Home / bebe 2 / New baby boy congratulations card

New baby boy congratulations card



French and German antique porcelain dolls can be found going as far back as the 1840s. Bisque figures, having a realistic non-glazed skin-like look, continued its productivity until the late 1920's. Between 1860's to 1890's fashionable lady figures were the biggest trend, always wearing glamorous gowns often trimmed with lace. French designers were widely known for these lovely figures of fashion. One of the most well known producers of the antique bisque figures was from the Jumeau Company. In the middle 1840's Pierre Francois Jumeau established his own doll company. Within a few short years Pierre Jumeau's company was the leading doll manufacturer, winning medals for his talent largely to do with the fashionable dresses worn by his lovely French fashion figures. In the 1850's, the even more improved porcelain figures had been designed and added to the inventory. He began making his own porcelain heads and even started selling them to other companies. His works of art were always dressed in the latest fashions, wearing beautiful feathered hats, shoes and carrying purses, parasols and sometimes muffs. In 1877 Pierre's son, Emile- Louis, started managing the company and introduced a baby look-a-like figure. In 1878 the company was awarded with a gold medal at the Paris Exhibition for having beautiful, well-dressed creations. The company of Jumeau, continued to get awards for their high quality figures. It has been noted that the company had over two hundred employees from the 1870's to the 1890's. Each year one hundred thousand figures were made there.

In the 1850's Adelaide Huret was known for designing popular French fashion figures as well. These attractive figures would be wearing exquisite costumes, hats and accessories. Huret's lovely creations are well sought after today and usually cost around fifteen thousand dollars each. French baby figures, looking like well-dressed infants and children were also becoming popular in the 1850's. Other Bisque designers were Gaultier, Rohmer and Bru, whom all designed French baby figures which, until the late 1890's, monopolized the doll industry. Jules Nicholas Steiner opened for business in Paris in 1855 offering an exquisite looking series of French babies. Steiner's series of French bisque babies also included a small child look-a-like that cries. He eventually closed his doors in 1908. Steiner and Brus, were each talented artists who designed their own porcelain heads, which had captivating faces, and beautiful glass eyes. In Paris wealthy families would buy these enchanting treasures for their children. Bru Babies are more difficult to find than Jumeau figures. Bru Babies were usually painted creatively, with child like bodies and having bisque hands. Most of his figures were patented with special features. There was a variety of Bru figures, such as a walking baby, a nursing baby, a musical baby and one with which children could feed their baby. He had many more infant-like creations available in the late 1800's. Eventually, many brands of baby look a likes became more popular than the sophisticated figures of fashion. These baby look a like figures were usually wearing the finest clothing designs, which resembled outfits being worn by small children of the elite. Such masterpieces created by Bru or Jumeau, will likely cost about twenty thousand dollars today.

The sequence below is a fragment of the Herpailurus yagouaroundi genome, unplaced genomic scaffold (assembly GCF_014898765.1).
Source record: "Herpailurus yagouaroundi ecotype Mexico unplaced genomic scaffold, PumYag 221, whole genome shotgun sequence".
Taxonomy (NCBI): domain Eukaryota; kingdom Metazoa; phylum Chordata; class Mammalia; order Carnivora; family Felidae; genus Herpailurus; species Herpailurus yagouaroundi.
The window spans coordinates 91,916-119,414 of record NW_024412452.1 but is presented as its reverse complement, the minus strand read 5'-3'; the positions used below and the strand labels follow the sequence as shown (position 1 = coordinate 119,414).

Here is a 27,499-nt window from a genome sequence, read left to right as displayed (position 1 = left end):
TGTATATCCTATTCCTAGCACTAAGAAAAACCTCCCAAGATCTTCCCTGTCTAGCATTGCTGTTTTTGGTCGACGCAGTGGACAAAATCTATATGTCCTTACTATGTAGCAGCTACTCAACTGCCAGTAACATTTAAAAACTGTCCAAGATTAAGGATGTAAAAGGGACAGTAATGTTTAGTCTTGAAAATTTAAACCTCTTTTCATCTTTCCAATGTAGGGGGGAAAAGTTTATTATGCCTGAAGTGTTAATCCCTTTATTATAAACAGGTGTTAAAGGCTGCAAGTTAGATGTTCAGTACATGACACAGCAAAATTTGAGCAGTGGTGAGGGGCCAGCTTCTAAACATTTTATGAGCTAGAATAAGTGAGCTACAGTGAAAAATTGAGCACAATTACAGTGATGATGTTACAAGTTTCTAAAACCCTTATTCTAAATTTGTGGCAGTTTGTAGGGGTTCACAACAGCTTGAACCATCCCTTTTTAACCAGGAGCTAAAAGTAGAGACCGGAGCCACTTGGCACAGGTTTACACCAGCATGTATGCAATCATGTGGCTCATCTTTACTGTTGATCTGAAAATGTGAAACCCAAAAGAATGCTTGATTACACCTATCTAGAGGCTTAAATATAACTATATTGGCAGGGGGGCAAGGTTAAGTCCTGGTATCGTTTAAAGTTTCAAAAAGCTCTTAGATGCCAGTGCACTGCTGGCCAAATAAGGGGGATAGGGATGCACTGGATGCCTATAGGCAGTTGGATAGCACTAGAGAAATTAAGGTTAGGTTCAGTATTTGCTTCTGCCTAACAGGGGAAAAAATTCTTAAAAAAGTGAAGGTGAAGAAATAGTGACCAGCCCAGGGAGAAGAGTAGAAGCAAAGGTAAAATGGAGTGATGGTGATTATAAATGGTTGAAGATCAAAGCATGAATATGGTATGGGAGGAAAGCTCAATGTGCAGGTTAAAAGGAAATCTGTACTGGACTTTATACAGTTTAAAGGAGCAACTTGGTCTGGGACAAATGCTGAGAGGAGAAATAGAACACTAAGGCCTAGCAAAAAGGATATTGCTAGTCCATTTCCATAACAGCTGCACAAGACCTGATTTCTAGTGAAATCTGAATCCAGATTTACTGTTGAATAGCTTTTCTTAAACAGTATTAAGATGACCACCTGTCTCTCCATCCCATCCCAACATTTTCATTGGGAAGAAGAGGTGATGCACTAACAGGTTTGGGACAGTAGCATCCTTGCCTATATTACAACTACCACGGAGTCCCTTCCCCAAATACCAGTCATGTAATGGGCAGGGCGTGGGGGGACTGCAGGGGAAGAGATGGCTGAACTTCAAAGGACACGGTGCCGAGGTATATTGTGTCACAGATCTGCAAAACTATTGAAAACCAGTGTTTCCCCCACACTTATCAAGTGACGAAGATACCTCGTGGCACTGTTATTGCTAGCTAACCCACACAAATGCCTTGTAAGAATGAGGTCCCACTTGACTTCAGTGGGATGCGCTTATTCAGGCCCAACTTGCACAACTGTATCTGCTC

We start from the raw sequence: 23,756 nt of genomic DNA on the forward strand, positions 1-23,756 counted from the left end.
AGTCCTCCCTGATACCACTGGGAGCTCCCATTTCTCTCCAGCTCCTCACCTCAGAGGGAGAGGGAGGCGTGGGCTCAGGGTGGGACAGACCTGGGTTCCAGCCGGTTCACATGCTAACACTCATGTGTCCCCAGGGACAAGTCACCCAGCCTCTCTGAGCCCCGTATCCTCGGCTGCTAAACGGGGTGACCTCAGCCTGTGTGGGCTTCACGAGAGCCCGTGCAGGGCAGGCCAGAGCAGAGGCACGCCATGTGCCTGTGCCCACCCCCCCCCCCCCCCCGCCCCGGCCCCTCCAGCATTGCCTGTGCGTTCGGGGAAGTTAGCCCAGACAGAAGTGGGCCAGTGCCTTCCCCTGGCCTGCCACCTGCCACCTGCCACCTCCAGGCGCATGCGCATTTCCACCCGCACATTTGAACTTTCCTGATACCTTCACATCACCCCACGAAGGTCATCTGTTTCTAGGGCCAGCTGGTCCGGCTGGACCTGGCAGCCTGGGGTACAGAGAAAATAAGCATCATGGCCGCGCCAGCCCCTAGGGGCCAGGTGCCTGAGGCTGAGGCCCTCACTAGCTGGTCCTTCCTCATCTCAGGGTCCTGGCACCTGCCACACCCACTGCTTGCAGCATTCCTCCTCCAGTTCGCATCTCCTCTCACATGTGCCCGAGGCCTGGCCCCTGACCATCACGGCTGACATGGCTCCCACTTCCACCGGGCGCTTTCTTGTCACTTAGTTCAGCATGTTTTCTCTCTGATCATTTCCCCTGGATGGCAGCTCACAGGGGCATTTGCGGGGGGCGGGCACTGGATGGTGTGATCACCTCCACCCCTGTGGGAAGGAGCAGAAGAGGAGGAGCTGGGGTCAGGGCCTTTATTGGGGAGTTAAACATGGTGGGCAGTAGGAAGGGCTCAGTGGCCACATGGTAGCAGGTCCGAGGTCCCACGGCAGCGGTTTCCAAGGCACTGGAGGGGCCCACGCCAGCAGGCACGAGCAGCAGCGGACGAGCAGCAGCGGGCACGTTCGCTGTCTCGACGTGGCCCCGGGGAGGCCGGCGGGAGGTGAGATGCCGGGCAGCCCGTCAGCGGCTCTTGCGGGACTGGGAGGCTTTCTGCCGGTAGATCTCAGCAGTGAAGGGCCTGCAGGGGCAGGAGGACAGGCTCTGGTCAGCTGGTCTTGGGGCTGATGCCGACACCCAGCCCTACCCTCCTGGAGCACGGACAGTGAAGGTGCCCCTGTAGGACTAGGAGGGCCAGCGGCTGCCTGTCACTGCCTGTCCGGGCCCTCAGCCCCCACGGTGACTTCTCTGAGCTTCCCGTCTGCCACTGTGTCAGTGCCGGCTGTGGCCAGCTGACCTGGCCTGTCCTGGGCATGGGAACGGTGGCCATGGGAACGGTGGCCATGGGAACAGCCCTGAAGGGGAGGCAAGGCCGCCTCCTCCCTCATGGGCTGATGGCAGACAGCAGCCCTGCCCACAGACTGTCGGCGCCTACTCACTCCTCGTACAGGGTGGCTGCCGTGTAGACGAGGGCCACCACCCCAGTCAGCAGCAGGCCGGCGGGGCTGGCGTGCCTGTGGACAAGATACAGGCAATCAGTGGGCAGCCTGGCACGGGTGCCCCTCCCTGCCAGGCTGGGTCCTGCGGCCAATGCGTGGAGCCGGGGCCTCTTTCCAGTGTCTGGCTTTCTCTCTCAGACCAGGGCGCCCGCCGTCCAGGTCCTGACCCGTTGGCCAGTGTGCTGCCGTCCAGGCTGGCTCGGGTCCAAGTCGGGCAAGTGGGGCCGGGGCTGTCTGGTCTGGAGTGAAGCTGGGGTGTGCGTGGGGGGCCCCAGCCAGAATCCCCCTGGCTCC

In the late 1800s and early 1900's, German companies, such as Halbig, Simon and Kestner, made figures often said to be 'dolly faced' creations. Kestner created lovely fine quality collectibles which are readily sought after in the present time. Kammer, Reinhardt and Heubach also made very realistic child-like figures in the early 1900's.The German companies continued to flourish. In1899 most of the French doll makers formed an association to build a strong French manufacturing group. They were named the SFBJ which (in English) translates to mean The Society and Manufacturers of Babies and Toys. The team united in order to compete against the German manufacturers who mass produced more affordable baby figures. Collectors may easily find German made dolls manufactured from about 1890 to 1930. The French Babies were high in demand from 1850's to late 1890's, just as reborn baby dolls are popular, today.